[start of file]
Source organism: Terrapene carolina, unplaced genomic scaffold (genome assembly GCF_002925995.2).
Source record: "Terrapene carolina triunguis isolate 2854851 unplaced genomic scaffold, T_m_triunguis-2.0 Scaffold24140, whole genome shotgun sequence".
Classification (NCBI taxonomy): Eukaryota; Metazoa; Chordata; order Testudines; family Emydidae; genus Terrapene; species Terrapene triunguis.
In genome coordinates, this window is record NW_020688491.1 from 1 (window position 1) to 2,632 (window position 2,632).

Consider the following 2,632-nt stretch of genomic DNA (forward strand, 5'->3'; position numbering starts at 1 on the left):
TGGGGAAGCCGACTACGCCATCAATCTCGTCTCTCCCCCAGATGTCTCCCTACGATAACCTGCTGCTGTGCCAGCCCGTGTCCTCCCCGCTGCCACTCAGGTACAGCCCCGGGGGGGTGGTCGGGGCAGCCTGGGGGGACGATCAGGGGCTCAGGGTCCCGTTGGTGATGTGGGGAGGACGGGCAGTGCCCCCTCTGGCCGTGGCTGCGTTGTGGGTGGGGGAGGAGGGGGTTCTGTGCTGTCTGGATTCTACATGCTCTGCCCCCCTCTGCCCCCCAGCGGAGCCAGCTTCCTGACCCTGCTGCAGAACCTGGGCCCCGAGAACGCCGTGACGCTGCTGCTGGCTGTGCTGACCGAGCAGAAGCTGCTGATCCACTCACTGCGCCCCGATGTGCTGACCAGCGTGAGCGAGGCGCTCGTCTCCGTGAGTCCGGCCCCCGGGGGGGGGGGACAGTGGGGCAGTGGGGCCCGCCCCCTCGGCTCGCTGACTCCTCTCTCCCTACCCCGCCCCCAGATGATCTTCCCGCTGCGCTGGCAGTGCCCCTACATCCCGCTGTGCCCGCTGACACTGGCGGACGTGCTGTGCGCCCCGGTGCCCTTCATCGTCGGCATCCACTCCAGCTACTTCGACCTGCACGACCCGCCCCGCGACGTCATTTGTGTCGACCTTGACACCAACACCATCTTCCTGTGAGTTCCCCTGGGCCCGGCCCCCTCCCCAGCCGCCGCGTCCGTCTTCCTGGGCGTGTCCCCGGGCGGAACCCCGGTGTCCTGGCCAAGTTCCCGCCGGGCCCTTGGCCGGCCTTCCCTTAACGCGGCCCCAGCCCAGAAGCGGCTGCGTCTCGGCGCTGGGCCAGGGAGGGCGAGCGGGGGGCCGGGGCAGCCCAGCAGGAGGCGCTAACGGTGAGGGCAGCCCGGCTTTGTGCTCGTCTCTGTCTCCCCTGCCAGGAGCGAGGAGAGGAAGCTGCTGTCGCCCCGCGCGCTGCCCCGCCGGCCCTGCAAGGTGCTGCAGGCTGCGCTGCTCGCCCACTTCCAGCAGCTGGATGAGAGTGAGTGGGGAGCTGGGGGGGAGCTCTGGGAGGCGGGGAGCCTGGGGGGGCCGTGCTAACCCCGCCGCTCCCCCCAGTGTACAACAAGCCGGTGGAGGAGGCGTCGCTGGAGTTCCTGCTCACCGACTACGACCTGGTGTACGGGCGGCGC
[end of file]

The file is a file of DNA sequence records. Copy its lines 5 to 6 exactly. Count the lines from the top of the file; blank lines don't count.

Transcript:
Consider the following 2,632-nt stretch of genomic DNA (forward strand, 5'->3'; position numbering starts at 1 on the left):
TGGGGAAGCCGACTACGCCATCAATCTCGTCTCTCCCCCAGATGTCTCCCTACGATAACCTGCTGCTGTGCCAGCCCGTGTCCTCCCCGCTGCCACTCAGGTACAGCCCCGGGGGGGTGGTCGGGGCAGCCTGGGGGGACGATCAGGGGCTCAGGGTCCCGTTGGTGATGTGGGGAGGACGGGCAGTGCCCCCTCTGGCCGTGGCTGCGTTGTGGGTGGGGGAGGAGGGGGTTCTGTGCTGTCTGGATTCTACATGCTCTGCCCCCCTCTGCCCCCCAGCGGAGCCAGCTTCCTGACCCTGCTGCAGAACCTGGGCCCCGAGAACGCCGTGACGCTGCTGCTGGCTGTGCTGACCGAGCAGAAGCTGCTGATCCACTCACTGCGCCCCGATGTGCTGACCAGCGTGAGCGAGGCGCTCGTCTCCGTGAGTCCGGCCCCCGGGGGGGGGGGACAGTGGGGCAGTGGGGCCCGCCCCCTCGGCTCGCTGACTCCTCTCTCCCTACCCCGCCCCCAGATGATCTTCCCGCTGCGCTGGCAGTGCCCCTACATCCCGCTGTGCCCGCTGACACTGGCGGACGTGCTGTGCGCCCCGGTGCCCTTCATCGTCGGCATCCACTCCAGCTACTTCGACCTGCACGACCCGCCCCGCGACGTCATTTGTGTCGACCTTGACACCAACACCATCTTCCTGTGAGTTCCCCTGGGCCCGGCCCCCTCCCCAGCCGCCGCGTCCGTCTTCCTGGGCGTGTCCCCGGGCGGAACCCCGGTGTCCTGGCCAAGTTCCCGCCGGGCCCTTGGCCGGCCTTCCCTTAACGCGGCCCCAGCCCAGAAGCGGCTGCGTCTCGGCGCTGGGCCAGGGAGGGCGAGCGGGGGGCCGGGGCAGCCCAGCAGGAGGCGCTAACGGTGAGGGCAGCCCGGCTTTGTGCTCGTCTCTGTCTCCCCTGCCAGGAGCGAGGAGAGGAAGCTGCTGTCGCCCCGCGCGCTGCCCCGCCGGCCCTGCAAGGTGCTGCAGGCTGCGCTGCTCGCCCACTTCCAGCAGCTGGATGAGAGTGAGTGGGGAGCTGGGGGGGAGCTCTGGGAGGCGGGGAGCCTGGGGGGGCCGTGCTAACCCCGCCGCTCCCCCCAGTGTACAACAAGCCGGTGGAGGAGGCGTCGCTGGAGTTCCTGCTCACCGACTACGACCTGGTGTACGGGCGGCGC